In the Twelve Step program of Co-dependants Anonymous, "Think is our drink." We are addicted to thinking like an alcoholic is to drinking, so are stuck in our heads trying to figure out what everybody else is thinking and feeling so we might please them and avoid conflict. We are stuck in memories of the past and fears or rehearsals of future. All of this mind energy gets stored up in our bodies so tension and ailments arise.
This is very much a western habit as we have suffered from an over emphasis and attachment to rationalism for centuries. We also tend to ignore our bodies signals and push through whatever we are doing day after day through-out our lives. For those of us from dysfunctional families it was even worse as we we led to believe our feelings were wrong or crazy.
This is why in meditation we often focus on the breath, as it brings us down into the body. We start to feel what is going on a visceral level and realize we are more than just a thinking machine. Emotions are also a connection of mind to body, well worth looking into on a regular basis. In fact, if a thought and feeling are in conflict, the emotion is probably the truth.
We can use any of our senses to feel our way back into the body. Meditating on sounds is very useful as like thought we learn to accept and surrender to them, holding their presence with a light touch as if placed on an open hand rather than a clenched fist. Should judgments or other thoughts intrude we simply let them go and return focus to the sounds presence just the same as with breath focus.
Many prefer meditation with eyes open to let the eyes and mind rest on simple objects like a flower, candle, or figure. Again we seek bare awareness of the color, shape, and so forth so as to let thoughts fade and go rather than create or entertain them. Touch work in the same way as we feel the sunlight or breeze on our skin, the weight of our bodies on our legs, or any such tactile sensation.
The point and key here is that sensations are physical much more than mental, so as we guide our attention to the senses the mind can rest and relax. When we begin to really understand and effectively employ these practices we find the mind fades to the background and a calm, ease, and tranquility take center stage. We soon find that compulsive thinking gives way to the primordial and infinite love, peace, joy, and beauty of all creation above, behind, and beyond our physical and mental world.
Once we get back to our bodies we can reach out and experience the environment, other people, animals, life, even earth, sky, sun, and so on. We can find our true home in that still, calm, peaceful place within us wherever we are. Once we regain calm and composure, a wonderful thing happens, wisdom arises of its on accord. What a blessing!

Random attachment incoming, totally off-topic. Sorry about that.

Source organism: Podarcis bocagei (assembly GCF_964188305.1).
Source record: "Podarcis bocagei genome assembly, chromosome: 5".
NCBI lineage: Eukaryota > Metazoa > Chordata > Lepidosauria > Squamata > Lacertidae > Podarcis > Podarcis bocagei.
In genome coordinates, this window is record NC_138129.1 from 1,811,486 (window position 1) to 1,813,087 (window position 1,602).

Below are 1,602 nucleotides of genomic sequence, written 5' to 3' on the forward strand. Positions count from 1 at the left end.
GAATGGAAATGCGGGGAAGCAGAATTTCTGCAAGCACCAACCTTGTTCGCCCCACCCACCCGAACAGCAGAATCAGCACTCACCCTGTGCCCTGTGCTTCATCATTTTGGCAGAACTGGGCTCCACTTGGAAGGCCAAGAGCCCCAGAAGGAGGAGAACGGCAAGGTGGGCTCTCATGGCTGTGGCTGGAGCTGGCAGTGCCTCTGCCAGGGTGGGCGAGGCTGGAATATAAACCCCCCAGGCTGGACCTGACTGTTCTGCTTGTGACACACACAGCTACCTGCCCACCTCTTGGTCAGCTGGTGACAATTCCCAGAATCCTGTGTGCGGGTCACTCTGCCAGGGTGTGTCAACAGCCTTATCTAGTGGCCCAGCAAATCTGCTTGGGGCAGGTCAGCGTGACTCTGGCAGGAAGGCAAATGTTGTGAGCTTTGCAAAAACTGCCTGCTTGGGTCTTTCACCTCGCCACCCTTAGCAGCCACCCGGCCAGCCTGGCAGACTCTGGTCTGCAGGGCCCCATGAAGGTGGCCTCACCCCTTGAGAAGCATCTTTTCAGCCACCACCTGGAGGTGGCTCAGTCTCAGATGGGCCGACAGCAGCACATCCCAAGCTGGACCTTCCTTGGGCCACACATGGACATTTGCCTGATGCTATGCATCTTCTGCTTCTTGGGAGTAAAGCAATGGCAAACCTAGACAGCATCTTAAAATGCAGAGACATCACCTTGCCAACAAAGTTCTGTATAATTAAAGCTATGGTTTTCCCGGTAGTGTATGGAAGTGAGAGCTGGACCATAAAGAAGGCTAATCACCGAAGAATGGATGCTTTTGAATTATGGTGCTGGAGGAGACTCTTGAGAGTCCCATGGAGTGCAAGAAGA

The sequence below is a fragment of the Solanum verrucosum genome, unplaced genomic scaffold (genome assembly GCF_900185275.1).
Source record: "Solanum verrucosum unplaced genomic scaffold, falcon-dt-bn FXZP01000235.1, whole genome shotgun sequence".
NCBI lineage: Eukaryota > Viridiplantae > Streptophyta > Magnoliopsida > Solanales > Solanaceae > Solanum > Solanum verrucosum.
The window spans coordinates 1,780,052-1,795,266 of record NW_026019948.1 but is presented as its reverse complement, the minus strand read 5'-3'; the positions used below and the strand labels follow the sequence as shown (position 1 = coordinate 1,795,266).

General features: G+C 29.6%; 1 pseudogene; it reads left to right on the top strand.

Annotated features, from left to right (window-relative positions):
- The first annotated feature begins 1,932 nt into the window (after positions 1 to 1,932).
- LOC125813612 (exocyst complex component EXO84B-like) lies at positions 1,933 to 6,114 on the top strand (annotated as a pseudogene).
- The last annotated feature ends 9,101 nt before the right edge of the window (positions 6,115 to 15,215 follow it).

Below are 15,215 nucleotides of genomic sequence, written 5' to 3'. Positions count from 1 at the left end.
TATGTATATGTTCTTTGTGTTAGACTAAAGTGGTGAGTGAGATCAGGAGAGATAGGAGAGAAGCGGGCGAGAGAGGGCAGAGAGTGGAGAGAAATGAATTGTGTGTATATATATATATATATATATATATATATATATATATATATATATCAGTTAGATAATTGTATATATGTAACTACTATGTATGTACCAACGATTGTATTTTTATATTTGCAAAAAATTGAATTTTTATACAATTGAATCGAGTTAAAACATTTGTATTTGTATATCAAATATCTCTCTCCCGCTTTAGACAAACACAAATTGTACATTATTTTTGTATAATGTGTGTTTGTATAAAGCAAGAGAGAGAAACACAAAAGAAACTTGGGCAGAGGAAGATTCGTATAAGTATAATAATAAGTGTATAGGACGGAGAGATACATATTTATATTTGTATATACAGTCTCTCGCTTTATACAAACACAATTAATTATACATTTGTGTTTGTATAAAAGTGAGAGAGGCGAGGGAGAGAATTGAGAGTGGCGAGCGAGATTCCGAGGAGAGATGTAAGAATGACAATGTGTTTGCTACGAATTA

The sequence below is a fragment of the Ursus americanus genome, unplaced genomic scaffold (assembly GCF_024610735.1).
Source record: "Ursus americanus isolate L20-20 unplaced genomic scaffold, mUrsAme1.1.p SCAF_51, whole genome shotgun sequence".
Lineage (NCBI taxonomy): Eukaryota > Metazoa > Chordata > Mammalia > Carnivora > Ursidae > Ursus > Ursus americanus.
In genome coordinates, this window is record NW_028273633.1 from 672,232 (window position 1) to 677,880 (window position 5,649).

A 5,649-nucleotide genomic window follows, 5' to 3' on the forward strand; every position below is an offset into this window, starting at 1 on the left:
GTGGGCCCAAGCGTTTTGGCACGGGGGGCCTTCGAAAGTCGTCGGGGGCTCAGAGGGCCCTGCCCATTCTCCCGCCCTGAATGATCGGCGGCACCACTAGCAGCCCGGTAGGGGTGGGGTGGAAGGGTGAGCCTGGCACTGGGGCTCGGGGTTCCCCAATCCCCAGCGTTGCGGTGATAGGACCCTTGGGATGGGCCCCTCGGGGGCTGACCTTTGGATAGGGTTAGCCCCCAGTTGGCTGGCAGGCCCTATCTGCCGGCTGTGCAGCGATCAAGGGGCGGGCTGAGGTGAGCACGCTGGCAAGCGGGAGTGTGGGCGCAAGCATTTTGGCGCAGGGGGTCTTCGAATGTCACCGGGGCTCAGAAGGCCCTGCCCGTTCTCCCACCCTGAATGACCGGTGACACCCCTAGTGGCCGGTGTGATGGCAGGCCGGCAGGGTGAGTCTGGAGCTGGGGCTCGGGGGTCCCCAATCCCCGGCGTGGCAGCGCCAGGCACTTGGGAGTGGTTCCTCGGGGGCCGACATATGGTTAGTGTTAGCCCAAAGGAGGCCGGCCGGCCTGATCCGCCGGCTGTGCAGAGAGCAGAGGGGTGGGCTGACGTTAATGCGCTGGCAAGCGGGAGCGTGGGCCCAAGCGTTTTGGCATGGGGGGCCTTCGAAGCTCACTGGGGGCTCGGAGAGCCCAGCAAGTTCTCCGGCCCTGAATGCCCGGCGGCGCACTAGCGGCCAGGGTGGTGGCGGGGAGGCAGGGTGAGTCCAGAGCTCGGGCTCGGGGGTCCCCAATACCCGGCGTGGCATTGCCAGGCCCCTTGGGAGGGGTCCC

A good analogy to employ in calm abiding meditation follows the cycle of water. It often seems as if storm clouds are gathering in our lives as things get dark and the winds of change begin to blow. Our minds can become a stormy maelstrom of tumultuous upheaval as people and situations become difficult and triggering. We may be sent spinning and flying off as if caught in a tornado of upset, disruption, and disorder.
Disturbing thoughts and emotions may come in a roaring downpour that carries us off like a flood and sends us crashing about as if over waterfalls and rapids. Again we are spinning in the swirling eddies of our mind made tempest. Yet if we can go with the flow and accept the storm as it is we find mental refuge that allows us to sit out the storm as it passes as they all eventually do.
Thus the raging river of our thoughts and emotions gives way to the wide and deep river of the depths of our infinite being. Acceptance and surrender to the deepest part of our true nature leads to a peaceful calmness like a vast and tranquil lake, sea, or ocean. Welcome back. Welcome home. Again, this peaceful place is just on step away, the one step back from identification with egocentric compulsively thinking mind to the kind, loving, and unlimited heart and soul of our True Self.
We are wise to use meditation to center and calm ourselves starting out our day, as stress arises through-out the day, at a lunch break, driving home, and before sleep. Also anytime something is bothering us or we are searching for answers.
Calm abiding meditation is about surrender and acceptance, two of our greatest tools. In fact we call them "super powers," as we must surrender to and accept what is in order to take effective actions. Otherwise we are stuck in reaction, responding from fears and past conditioning rather than in the moment. Look for a post on surrender and acceptance here.
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